Flexing Your Resiliency Muscle


As someone with a degree in Sociology, I've always had a fascination with people and the pulse of the zeitgeist in culture and society. With constant change the norm, the way we evaluate and adapt to different ways of thinking requires a resilient approach to handle this new reality.

When I think of resiliency, I most often imagine athletes. Picture an athlete in the midst of competition: there are several moments throughout the match or game that seem insurmountable, or even where losing seems like an inevitability. But athletes don’t let up - not for a minute. Instead, they focus on the specific task at hand never wavering in their confidence. Their singular focus on performance and winning requires an incredible amount of resiliency to enable them to push through not only the setbacks encountered during a game or match, but those that come as a result like heartbreaking loss and physical injury that must be overcome to come back the following day and do it all over again.

In this often chaotic world, more and more people are looking to learn how to adjust to and overcome the increasing complexity faced in our personal and professional lives. It’s not always easy to draw on the strength gained through experience to handle these challenges when curveballs are thrown our way.

It is no surprise then, that there has been such a recent focus on the critical importance of resilience and with it grit.

Two recent books, and a third upcoming, focus on these subjects albeit with different perspectives. The first, Robin Koval and Linda Kaplan Thaler's "Grit to Great: How Perseverance, Passion and Pluck Take You From Ordinary to Extraordinary". Here, G.R.I.T. is also used as an acronym for guts, resilience, initiative, and tenacity. The book shares ways to strengthen one's grit and examines how sheer determination and focus in these areas can lead to greater success.

Another from Angela Duckworth published early this year, "Grit: The Power of Passion and Perseverance" furthers the studies done to assess grit in individuals. The author notes that it is character and perseverance that set apart the successful. She emphasizes that leveraging tenacity in tough situations propels you forward.

Finally, there is the upcoming book announced from Sheryl Sandberg and Adam Grant called "Option B" about grief and resilience. The book will focus on building resilience and finding meaning in the face of adversity and bounce back stronger.

So why is there now so much more public information and discussion about grit and resilience? The increasing stress and challenges we face every day along with the rapid shifts in communication happening as a result of technological change can create intense pressure and anxiety. Expectations increase and how we deal with those tough situations becomes even more important.

I haven't intentionally sought out tough and challenging situations. But let's face it, life happens and you have to react and make a choice about how you plan to deal with those moments: stay down or get up...and start moving.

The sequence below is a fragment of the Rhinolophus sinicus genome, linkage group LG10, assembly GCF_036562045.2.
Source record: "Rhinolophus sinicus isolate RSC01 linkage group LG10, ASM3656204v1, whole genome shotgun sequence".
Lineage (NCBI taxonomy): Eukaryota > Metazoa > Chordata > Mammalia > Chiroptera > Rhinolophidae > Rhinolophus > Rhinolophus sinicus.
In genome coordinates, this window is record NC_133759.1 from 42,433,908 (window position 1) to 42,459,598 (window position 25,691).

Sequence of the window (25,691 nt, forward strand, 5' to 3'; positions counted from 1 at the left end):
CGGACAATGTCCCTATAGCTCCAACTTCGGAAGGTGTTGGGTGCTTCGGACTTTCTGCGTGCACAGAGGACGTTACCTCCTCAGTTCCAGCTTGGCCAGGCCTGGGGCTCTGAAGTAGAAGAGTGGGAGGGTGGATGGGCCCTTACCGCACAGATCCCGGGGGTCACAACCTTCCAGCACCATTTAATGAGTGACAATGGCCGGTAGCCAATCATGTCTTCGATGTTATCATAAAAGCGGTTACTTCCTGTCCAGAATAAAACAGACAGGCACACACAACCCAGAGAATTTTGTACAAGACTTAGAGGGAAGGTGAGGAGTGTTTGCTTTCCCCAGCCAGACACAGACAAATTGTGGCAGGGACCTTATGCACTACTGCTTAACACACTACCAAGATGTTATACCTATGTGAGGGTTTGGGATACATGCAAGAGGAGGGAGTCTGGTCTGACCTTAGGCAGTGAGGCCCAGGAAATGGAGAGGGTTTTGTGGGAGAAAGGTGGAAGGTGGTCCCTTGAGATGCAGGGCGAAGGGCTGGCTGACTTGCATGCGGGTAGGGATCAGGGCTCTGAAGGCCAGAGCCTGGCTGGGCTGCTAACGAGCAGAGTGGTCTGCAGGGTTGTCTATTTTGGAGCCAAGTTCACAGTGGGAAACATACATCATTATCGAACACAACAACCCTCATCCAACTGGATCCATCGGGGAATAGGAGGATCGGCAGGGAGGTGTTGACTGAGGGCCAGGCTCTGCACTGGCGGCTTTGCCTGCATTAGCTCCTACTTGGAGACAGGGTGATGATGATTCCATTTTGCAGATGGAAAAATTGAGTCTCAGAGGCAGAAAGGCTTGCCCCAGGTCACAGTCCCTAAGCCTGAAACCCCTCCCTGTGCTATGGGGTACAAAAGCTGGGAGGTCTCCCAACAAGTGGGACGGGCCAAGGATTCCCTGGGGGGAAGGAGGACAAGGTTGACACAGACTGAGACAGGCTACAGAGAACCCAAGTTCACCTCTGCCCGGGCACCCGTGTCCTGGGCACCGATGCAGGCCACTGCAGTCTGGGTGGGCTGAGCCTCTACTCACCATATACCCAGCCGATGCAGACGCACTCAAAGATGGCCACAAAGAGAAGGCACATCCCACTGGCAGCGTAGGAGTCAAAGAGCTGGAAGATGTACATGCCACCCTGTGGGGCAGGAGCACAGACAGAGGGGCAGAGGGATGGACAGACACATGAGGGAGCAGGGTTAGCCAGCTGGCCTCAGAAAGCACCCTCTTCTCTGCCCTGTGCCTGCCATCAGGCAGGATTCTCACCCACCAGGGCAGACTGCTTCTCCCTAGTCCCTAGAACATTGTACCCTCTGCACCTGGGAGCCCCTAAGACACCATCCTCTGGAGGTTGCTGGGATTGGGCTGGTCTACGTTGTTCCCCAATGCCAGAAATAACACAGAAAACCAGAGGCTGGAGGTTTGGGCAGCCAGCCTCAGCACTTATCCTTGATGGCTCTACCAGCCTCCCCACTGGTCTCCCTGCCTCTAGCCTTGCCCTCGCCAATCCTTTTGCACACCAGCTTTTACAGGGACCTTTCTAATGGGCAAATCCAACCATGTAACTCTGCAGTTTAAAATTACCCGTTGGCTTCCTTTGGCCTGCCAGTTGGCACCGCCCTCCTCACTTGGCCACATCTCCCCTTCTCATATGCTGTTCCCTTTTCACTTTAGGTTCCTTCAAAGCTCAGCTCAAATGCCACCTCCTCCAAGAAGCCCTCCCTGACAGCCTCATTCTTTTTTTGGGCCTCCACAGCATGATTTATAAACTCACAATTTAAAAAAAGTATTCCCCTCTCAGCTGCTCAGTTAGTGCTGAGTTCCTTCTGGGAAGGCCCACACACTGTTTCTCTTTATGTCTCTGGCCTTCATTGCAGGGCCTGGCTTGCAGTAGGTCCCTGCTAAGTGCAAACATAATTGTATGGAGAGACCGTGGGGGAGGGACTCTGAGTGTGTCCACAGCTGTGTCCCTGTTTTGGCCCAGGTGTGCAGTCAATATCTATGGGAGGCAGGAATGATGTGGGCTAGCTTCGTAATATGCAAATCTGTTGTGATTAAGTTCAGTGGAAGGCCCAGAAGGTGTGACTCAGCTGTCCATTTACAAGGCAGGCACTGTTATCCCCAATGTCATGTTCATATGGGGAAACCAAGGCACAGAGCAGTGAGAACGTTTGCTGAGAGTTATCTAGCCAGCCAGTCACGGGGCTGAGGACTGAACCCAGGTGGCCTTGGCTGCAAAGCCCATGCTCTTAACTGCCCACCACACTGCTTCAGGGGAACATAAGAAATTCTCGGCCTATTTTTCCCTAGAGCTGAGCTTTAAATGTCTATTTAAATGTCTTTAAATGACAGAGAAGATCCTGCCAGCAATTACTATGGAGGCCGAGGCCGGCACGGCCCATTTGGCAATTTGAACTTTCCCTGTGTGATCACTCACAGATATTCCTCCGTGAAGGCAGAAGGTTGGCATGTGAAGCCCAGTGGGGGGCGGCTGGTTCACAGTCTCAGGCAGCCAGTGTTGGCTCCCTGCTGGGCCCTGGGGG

So here are my three ways to call upon your own grit and be more resilient in professional situations to work smarter and get better results:

1) Do not be emotional: Strip emotion from the conversation (not easy to do sometimes) and focus on passion and confidence. Calling on resilience in tense moments communicates strength and the ability to remain focused on the situation to think about the challenge in a rational way.

2) Focus: The opportunity to focus on the immediate moment and opportunity and not be distracted by the barriers. Communicating a sense of "I got this!" exudes confidence and reassurance to yourself and others in the way you approach the situation. Try not to think about the "what ifs" through a negative lens and more about the possibilities of the opportunity at hand.

3) Remain optimistic: Leadership requires a relentless focus on the positive. I believe that leadership is defined by three characteristics: a) curiosity, b) generosity of spirit, and c) a belief that anything is possible. This last one links to grit- that optimistic approach and tenacity requiring pure conviction. It doesn't mean there won't be bumps and challenges along the way, but you will persevere and move forward regardless of the circumstances. Don't focus on the negative, lean toward creating the best options. Everyone suffers setbacks but it's how you deal with them that can push you forward.

So as we all adjust to the increasing pace of our lives with change incredibly more prevalent, it requires increased resilience, and grit, to handle the intense pressure created as a result. And remember, resiliency is something that we develop over time. It is our experiences that help build our resiliency muscle and create that strength from which to draw. So flex that muscle!

(Source: https://www.linkedin.com/pulse/flexing-your-resiliency-muscle-marla-kaplowitz)


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